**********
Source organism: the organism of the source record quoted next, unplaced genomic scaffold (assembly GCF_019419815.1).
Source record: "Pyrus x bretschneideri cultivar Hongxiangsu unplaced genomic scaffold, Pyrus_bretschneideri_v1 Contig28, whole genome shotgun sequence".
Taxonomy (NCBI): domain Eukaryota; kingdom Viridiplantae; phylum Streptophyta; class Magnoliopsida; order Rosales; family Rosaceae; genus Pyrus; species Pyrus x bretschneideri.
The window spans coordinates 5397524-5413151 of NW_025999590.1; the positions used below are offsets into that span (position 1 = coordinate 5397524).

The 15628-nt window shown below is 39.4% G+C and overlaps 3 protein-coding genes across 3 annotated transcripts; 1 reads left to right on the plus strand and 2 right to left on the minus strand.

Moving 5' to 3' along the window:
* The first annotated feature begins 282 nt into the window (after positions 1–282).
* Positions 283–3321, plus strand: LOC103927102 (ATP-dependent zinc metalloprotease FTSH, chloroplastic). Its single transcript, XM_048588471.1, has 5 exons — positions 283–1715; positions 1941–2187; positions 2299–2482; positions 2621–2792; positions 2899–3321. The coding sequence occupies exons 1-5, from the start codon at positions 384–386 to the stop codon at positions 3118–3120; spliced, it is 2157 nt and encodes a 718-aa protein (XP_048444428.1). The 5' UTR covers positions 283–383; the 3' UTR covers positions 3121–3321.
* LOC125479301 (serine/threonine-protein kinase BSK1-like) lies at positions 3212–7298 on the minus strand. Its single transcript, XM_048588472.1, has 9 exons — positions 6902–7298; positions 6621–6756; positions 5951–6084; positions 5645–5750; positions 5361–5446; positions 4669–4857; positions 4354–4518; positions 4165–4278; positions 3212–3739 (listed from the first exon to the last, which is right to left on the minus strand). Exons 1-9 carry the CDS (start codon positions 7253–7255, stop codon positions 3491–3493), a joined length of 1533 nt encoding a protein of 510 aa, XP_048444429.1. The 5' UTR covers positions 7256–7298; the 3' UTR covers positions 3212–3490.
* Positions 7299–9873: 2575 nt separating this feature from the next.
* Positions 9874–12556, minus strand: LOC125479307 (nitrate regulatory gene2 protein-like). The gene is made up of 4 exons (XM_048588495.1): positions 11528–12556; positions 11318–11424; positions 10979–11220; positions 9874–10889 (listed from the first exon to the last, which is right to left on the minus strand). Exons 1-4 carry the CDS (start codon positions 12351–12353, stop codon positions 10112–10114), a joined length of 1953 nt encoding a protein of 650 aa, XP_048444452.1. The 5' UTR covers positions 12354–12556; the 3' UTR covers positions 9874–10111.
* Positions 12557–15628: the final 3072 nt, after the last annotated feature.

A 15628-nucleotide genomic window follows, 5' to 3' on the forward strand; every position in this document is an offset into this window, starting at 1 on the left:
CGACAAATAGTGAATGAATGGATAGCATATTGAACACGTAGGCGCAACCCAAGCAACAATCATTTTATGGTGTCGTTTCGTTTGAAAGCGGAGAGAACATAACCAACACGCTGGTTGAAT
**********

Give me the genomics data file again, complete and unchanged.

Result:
Source organism: the organism of the source record quoted next, unplaced genomic scaffold (assembly GCF_019419815.1).
Source record: "Pyrus x bretschneideri cultivar Hongxiangsu unplaced genomic scaffold, Pyrus_bretschneideri_v1 Contig28, whole genome shotgun sequence".
Taxonomy (NCBI): domain Eukaryota; kingdom Viridiplantae; phylum Streptophyta; class Magnoliopsida; order Rosales; family Rosaceae; genus Pyrus; species Pyrus x bretschneideri.
The window spans coordinates 5397524-5413151 of NW_025999590.1; the positions used below are offsets into that span (position 1 = coordinate 5397524).

The 15628-nt window shown below is 39.4% G+C and overlaps 3 protein-coding genes across 3 annotated transcripts; 1 reads left to right on the plus strand and 2 right to left on the minus strand.

Moving 5' to 3' along the window:
* The first annotated feature begins 282 nt into the window (after positions 1–282).
* Positions 283–3321, plus strand: LOC103927102 (ATP-dependent zinc metalloprotease FTSH, chloroplastic). Its single transcript, XM_048588471.1, has 5 exons — positions 283–1715; positions 1941–2187; positions 2299–2482; positions 2621–2792; positions 2899–3321. The coding sequence occupies exons 1-5, from the start codon at positions 384–386 to the stop codon at positions 3118–3120; spliced, it is 2157 nt and encodes a 718-aa protein (XP_048444428.1). The 5' UTR covers positions 283–383; the 3' UTR covers positions 3121–3321.
* LOC125479301 (serine/threonine-protein kinase BSK1-like) lies at positions 3212–7298 on the minus strand. Its single transcript, XM_048588472.1, has 9 exons — positions 6902–7298; positions 6621–6756; positions 5951–6084; positions 5645–5750; positions 5361–5446; positions 4669–4857; positions 4354–4518; positions 4165–4278; positions 3212–3739 (listed from the first exon to the last, which is right to left on the minus strand). Exons 1-9 carry the CDS (start codon positions 7253–7255, stop codon positions 3491–3493), a joined length of 1533 nt encoding a protein of 510 aa, XP_048444429.1. The 5' UTR covers positions 7256–7298; the 3' UTR covers positions 3212–3490.
* Positions 7299–9873: 2575 nt separating this feature from the next.
* Positions 9874–12556, minus strand: LOC125479307 (nitrate regulatory gene2 protein-like). The gene is made up of 4 exons (XM_048588495.1): positions 11528–12556; positions 11318–11424; positions 10979–11220; positions 9874–10889 (listed from the first exon to the last, which is right to left on the minus strand). Exons 1-4 carry the CDS (start codon positions 12351–12353, stop codon positions 10112–10114), a joined length of 1953 nt encoding a protein of 650 aa, XP_048444452.1. The 5' UTR covers positions 12354–12556; the 3' UTR covers positions 9874–10111.
* Positions 12557–15628: the final 3072 nt, after the last annotated feature.

A 15628-nucleotide genomic window follows, 5' to 3' on the forward strand; every position in this document is an offset into this window, starting at 1 on the left:
CGACAAATAGTGAATGAATGGATAGCATATTGAACACGTAGGCGCAACCCAAGCAACAATCATTTTATGGTGTCGTTTCGTTTGAAAGCGGAGAGAACATAACCAACACGCTGGTTGAAT